GIRFT Surgical Site Infection programme
Surgical site infection (SSI) is an important area of focus for GIRFT. Post-surgery infections can cause significant harm to patients and result in increased hospital stay, readmissions and re-operations. They are also a significant cost to the NHS.
During our GIRFT reviews of surgical departments across NHS trusts in England, we noticed the lack of awareness of SSI rates by some frontline clinicians. Hence the GIRFT SSI programme was set up to review SSI rates in surgical units in England and to review the current practice in prevention of SSIs.
The GIRFT SSI project seeks to complement the work of Public Health England (PHE) by engaging frontline clinicians in the data collection process and exploring variation in surgical practice and outcomes for a wide range of procedures across breast surgery, cardiothoracic surgery, cranial neurosurgery, ENT surgery, general surgery, obstetrics and gynaecology, ophthalmology, oral and maxillofacial surgery, orthopaedic surgery, paediatric general surgery, spinal surgery, urology and vascular surgery..
GIRFT plans to conduct annual SSI surveys allowing trusts in England to draw comparisons over time for procedures and specialties, including those procedures not currently included in the PHE SSI surveillance programme.
GIRFT SSI survey 2019
The first GIRFT SSI survey in 2017 helped our understanding of SSI rates for each specialty and started to identify areas of good practice which can be shared. Trusts used the information to review their SSI rates and look at where improvements can be made to prevention methods. Building on this, a second survey in 2019, asked all trusts to participate to help deliver more comprehensive data and improved learning.
This second GIRFT SSI Survey ran over a period of six months from 1 May 2019 to 30 October 2019. Data gathered during the survey is shared with the trusts that participated – each trust receives an individual trust data pack with national benchmarks for SSI rates for the surgical specialties being surveyed.
Participants from more than 100 NHS sites and more than 50 independent sector sites contributed to the 2019 data collection, before the SSI survey portal closed in December 2019. GIRFT’s clinical leads have been consulted on the survey results and contributed their specialist knowledge and insight.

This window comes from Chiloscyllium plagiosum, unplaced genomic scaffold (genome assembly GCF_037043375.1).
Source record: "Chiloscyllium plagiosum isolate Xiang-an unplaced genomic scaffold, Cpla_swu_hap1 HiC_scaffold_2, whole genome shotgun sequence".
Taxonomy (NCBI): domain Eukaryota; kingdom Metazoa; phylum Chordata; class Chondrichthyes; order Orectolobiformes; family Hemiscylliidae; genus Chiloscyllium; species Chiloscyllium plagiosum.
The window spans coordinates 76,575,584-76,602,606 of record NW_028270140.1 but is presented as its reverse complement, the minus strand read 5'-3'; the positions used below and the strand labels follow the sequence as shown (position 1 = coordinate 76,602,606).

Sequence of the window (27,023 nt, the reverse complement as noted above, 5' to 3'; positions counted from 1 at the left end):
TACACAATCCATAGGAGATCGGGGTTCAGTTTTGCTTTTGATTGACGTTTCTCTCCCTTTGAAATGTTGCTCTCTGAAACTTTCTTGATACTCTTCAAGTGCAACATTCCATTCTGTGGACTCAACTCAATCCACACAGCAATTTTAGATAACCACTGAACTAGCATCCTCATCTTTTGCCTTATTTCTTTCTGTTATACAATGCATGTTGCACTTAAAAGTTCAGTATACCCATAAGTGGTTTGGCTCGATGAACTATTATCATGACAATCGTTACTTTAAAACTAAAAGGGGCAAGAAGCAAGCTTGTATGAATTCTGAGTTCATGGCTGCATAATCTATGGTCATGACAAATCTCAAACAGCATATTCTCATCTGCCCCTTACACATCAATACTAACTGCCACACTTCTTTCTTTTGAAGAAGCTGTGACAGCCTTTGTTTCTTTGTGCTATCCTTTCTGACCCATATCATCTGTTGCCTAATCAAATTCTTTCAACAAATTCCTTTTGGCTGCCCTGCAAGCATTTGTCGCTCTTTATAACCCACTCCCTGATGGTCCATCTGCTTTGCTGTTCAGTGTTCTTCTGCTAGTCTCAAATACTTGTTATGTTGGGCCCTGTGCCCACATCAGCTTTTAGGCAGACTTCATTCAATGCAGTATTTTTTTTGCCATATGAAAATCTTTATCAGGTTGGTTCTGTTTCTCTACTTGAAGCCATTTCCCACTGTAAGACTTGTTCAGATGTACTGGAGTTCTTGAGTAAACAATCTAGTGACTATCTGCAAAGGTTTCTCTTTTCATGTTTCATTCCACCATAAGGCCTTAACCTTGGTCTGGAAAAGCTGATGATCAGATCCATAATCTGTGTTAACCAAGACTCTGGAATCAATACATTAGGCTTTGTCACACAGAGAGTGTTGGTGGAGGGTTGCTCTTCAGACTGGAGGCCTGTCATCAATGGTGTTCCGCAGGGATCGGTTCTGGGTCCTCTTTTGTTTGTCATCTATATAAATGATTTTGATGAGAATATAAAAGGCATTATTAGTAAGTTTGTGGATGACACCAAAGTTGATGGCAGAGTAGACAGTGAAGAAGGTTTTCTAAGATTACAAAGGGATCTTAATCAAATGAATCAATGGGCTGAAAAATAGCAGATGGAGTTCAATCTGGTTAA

A report on the 2019 SSI survey will follow in due course, with recommendations to help inform clinical practice.
How do trusts benefit from participating?
The SSI surveys have been established to:
- Identify the surgical site infection rates of specific procedures within key surgical specialties.
- Assess local practice in the prevention of surgical site infection for the specified procedures.
Participating in the survey should be an opportunity to better understand a trust’s SSI rates, to review and improve local practice, and to report on this to the trust management and board meetings.
Overall results and good practice are shared nationally.
How do trusts get involved?
The 2019 survey is fully supported and co-badged by the Royal College of Surgeons. We ask trusts to nominate an SSI trust champion who co-ordinates the survey within their trust.
We are asking Medical Directors to encourage participation from clinicians in the survey. Participation in the survey can also form part of the quality improvement activity within annual consultant appraisals, leading to an informed discussion regarding clinical quality.
Which specialties and procedures are included?
Please see the FAQ document for more detail and a list of specialties and procedures included in the survey.
Further support and information
Your regional GIRFT Hub will contact your GIRFT SSI champion directly regarding training and timelines for the survey. See link below to find details of your regional GIRFT Hub.
The GIRFT SSI survey team is available for support and assistance with any queries. Please contact project manager Anne-Marie Ridgeon: email@example.com
GIRFT SSI Survey 2017
The first GIRFT SSI survey reviewed SSI rates across 13 surgical specialties in 2017, concluding in January 2018. It involved junior doctors in the data collection process and a total of 95 NHS trusts encompassing 198 surgical units in England submitted SSI data. Following completion of the analysis of the data received, GIRFT shared individual trust results with each of the 95 trusts which had participated in the survey.
The survey encompassed 65 selected procedures across the specialties of: breast surgery, cardiothoracic surgery, cranial neurosurgery, ENT surgery, general surgery, obstetrics and gynaecology, ophthalmology, oral and maxillofacial surgery, orthopaedic surgery, paediatric general surgery, spinal surgery, urology, vascular surgery.
National overview report of 2017 SSI survey
Following the 2017 survey, GIRFT has produced a national overview of the high-level findings to promote wider understanding of the clinical impact of SSI rates. GIRFT hopes this report will encourage increased participation in SSI surveys going forward and regular review of the current practice in prevention of SSIs. Better scrutiny and investigation of SSIs will drive improvements in patient safety, treatment outcomes and delivery of care.
Joint Clinical Lead: Professor Tim Briggs OBE
Consultant orthopaedic surgeon at the Royal National Orthopaedic Hospital, GIRFT programme Chair, National Director of Clinical Improvement for the NHS
Clinical Fellow: Annakan Navaratnam
NHS England and NHS Improvement National Medical Director’s Clinical Fellow
Project Manager: Allison Beal